The book of Leviticus, graveyard of so many good intentions to read straight through the Bible, is in fact an instruction manual for the creation of a distinct people in the context of the Ancient Near East. By observing its commands and prohibitions—both the broadly ethical, such as “you shall love your neighbor as yourself,” and the narrowly specific, such as keeping meat and milk separate in Israel’s diet—Abram’s descendants will be shaping their own distinctive cultural identity. Even the most puzzling, and seemingly arbitrary, features of the Levitical code require Israel to consciously depend on the God who revealed them, rather than simply absorbing and imitating the cultures that surround them.
—Culture Making, p.128
There is nothing tidy about the cultural project of Israel. When we read it as a whole, rather than plucking selected passages to justify our culture wars or cultural withdrawal, the story is profoundly humbling. If God’s chosen people experienced such frustration and failure in creating and cultivating culture, how can followers of Christ, scattered among the nations, expect to do better?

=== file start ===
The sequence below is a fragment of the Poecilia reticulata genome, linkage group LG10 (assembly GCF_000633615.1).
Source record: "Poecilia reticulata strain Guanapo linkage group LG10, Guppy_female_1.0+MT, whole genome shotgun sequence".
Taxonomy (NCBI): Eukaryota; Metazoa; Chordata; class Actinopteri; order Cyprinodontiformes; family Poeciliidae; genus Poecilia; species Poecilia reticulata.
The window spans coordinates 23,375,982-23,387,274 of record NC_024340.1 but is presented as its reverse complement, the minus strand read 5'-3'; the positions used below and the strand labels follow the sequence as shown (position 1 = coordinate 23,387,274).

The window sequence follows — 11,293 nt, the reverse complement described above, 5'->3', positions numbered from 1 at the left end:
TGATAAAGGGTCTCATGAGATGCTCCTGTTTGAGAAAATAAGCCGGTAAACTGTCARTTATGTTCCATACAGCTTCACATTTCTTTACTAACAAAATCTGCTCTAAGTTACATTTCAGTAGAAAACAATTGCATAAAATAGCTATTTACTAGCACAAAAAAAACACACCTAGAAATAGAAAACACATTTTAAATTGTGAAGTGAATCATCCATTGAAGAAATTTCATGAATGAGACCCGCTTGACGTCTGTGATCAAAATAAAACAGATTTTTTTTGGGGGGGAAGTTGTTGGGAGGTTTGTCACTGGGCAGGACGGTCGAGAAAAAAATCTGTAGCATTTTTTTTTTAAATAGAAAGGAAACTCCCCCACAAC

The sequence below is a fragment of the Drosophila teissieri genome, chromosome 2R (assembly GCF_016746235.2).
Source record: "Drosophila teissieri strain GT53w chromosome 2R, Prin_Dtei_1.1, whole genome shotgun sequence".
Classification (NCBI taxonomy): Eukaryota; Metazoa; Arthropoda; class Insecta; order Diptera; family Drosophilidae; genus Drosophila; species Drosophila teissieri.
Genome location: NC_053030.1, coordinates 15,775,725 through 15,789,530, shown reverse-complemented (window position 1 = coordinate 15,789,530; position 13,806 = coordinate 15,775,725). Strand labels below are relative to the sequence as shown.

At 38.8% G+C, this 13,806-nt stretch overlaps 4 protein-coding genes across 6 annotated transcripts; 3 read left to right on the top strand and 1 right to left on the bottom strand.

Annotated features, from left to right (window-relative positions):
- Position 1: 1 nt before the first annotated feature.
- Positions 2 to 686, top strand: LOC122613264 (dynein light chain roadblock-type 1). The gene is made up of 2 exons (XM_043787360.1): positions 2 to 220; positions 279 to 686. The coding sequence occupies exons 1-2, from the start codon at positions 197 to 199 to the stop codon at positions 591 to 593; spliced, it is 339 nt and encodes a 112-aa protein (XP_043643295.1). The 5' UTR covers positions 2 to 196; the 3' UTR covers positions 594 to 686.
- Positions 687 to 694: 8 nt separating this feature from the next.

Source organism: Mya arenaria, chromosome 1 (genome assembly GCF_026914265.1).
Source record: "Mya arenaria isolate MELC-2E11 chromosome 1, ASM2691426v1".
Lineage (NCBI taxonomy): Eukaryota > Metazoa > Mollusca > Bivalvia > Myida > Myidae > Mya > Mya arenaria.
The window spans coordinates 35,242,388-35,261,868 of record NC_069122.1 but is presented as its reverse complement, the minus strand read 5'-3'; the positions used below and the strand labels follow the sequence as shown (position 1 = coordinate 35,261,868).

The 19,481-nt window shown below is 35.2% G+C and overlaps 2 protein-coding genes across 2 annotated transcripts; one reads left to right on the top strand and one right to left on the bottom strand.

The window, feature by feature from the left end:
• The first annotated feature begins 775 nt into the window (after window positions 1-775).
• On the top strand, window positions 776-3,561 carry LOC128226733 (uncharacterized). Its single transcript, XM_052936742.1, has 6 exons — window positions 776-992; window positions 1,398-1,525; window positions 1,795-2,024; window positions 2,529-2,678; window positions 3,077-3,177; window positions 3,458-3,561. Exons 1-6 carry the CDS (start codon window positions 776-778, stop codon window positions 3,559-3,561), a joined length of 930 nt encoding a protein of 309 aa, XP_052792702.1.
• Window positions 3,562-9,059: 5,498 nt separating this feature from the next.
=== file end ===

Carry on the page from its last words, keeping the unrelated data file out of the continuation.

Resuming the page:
—Culture Making, p.132
The whole of the Hebrew Bible, from Genesis 12 to Malachi 4, can be seen as a record of Israel’s education in faith—not “faith” as a purely spiritual or religious enterprise, but as a cultural practice of dependence on the world’s Creator that encompasses everything from military strategy to songwriting.
—Culture Making, p.131